Costa Rica, World Cup and good news for geothermal project
Costa Rica's national football squad reaches the quarter finals at this year's FIFA football World Cup in Brazil and the country's legislators approve a loan package for the large geothermal project at Guanacaste.
There are good news about Costa Rica. Yes, the recent geothermal news are probably more fitting for being reported on ThinkGeoEnergy, but probably at the moment the predominant news is for Costa Rica having reached the quarter finals at the ongoing Football World Cup in Brazil … and for our American readers, yes we are talking about soccer and sorry your team did not make it despite a fantastic game last night.
So congratulations to Costa Rica and its national squad.
In other news from Costa Rica, “members of the Legislative Assembly unanimously approved in first debate yesterday a series of loan agreements toward the development of geothermal energy in Guanacaste”, as reported by Inside Costa Rica.
“The $958 million USD project will be financed with a loan of $540 million from the Japanese International Cooperation Agency, along with a loan of $70 million from the European Investment Bank, according to reports. The Costa Rican Electricity Institute (ICE) will fund the remainder of the project, reports indicate.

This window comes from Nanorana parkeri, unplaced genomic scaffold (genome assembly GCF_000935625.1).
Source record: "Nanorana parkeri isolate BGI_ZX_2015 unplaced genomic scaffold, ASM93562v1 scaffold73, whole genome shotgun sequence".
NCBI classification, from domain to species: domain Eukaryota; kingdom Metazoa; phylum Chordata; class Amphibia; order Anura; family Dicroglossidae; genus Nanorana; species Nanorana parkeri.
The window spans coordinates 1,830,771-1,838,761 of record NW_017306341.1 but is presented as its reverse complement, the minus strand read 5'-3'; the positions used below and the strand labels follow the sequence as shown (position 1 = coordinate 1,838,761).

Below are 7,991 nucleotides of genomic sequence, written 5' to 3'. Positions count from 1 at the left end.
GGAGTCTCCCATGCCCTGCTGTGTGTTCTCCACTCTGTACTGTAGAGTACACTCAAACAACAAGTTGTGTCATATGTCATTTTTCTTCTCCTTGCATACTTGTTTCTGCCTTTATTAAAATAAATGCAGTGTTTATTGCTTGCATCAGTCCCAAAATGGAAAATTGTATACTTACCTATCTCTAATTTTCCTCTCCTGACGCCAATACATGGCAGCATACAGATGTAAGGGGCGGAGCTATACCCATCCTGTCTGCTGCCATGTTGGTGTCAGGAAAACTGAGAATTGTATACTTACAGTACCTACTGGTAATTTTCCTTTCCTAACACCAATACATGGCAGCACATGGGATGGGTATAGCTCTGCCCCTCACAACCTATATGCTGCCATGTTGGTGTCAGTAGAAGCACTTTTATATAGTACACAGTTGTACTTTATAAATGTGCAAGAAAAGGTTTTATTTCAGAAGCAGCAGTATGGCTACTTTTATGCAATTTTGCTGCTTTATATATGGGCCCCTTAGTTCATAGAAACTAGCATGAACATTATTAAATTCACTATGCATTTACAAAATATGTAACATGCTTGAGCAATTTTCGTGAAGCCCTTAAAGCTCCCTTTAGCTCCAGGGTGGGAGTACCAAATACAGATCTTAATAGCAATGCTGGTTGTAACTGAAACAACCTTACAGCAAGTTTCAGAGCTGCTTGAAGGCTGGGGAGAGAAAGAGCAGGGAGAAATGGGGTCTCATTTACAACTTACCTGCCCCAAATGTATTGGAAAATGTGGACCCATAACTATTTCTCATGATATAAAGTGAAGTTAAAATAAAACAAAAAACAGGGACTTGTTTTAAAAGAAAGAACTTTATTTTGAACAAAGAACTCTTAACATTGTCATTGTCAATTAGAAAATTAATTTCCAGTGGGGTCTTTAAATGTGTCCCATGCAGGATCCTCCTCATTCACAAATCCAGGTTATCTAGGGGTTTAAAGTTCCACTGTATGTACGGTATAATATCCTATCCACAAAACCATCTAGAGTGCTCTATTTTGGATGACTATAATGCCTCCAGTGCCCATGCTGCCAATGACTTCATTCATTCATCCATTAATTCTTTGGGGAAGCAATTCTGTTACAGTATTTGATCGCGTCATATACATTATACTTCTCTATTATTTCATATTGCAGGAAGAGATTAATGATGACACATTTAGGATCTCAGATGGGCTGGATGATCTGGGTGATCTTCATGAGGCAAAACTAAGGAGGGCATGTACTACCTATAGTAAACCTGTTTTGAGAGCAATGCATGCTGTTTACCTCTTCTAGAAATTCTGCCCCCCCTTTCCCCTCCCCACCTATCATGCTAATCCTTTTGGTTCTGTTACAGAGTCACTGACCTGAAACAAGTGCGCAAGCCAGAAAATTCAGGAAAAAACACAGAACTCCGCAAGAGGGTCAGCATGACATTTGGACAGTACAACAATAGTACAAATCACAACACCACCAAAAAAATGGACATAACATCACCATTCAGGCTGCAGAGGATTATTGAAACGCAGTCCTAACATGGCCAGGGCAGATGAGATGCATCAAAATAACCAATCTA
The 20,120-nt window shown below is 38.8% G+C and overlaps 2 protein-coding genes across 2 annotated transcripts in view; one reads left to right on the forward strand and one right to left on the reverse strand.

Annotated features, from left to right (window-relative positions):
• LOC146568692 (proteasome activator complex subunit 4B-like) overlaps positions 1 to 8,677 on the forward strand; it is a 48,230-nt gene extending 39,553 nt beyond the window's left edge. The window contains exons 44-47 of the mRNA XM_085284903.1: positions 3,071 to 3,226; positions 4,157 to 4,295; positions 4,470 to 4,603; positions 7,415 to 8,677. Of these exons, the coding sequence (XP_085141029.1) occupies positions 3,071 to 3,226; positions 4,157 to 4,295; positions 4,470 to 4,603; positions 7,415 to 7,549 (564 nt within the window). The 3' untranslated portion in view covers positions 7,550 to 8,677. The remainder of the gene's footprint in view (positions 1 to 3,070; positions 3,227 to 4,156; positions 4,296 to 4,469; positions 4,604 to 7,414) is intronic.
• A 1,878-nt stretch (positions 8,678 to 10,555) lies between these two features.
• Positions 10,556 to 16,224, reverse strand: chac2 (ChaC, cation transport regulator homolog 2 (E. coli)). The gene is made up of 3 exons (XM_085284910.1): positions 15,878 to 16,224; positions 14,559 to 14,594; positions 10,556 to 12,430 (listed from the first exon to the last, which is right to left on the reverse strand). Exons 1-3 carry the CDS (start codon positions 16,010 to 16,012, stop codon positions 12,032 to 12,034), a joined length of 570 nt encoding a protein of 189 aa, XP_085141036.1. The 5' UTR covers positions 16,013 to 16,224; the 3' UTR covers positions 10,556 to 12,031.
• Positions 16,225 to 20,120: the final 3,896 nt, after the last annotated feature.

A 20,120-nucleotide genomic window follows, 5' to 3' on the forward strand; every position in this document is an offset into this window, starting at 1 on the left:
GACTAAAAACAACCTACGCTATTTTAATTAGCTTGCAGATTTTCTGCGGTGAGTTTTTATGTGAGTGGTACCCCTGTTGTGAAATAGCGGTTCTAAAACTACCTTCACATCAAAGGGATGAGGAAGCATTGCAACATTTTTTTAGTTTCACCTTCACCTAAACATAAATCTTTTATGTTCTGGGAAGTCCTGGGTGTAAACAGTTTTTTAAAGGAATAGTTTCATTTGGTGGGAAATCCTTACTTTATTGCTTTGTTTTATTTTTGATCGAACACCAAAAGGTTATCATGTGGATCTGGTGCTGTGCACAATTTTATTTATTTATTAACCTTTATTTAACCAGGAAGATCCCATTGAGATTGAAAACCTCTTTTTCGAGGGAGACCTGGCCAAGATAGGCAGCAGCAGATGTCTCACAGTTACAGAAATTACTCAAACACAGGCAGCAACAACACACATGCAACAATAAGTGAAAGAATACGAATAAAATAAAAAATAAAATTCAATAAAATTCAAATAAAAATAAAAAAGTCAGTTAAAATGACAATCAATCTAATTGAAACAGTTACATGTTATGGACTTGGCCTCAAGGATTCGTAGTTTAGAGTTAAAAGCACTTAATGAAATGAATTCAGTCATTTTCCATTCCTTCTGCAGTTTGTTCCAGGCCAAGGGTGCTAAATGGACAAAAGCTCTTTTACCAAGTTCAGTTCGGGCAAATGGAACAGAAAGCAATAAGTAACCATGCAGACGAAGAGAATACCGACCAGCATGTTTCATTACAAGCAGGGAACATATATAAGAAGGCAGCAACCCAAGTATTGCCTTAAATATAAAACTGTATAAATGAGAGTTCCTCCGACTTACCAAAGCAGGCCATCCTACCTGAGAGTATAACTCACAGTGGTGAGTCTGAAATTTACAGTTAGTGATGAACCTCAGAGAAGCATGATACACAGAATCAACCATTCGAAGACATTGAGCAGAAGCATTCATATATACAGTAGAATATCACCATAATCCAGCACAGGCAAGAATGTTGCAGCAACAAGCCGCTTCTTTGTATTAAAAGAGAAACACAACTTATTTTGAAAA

The project consists of three geothermal generation stations: Pailas II, Borinquen I, and Borinquen II. The installations will be located between Bagaces and Cañas, near the Rincon de la Vieja volcano in Guanacaste.
Supporters of the project said the development would bring much-needed jobs to the province and further its development, along with lowering electricity prices over time.
The bill is now in the hands of the Constitutional Court for review, and is expected to be voted on in second reading in the coming days.”
To learn more about geothermal development, financing and status of development in Latin America and the Caribbean, check out the GeoLAC event taking place in San Jose, Costa Rica, July 16-17, 2014. A special discount code is available for the readers of ThinkGeoEnergy. (“TGEGEOLAC14”)
Source: Inside Costa Rica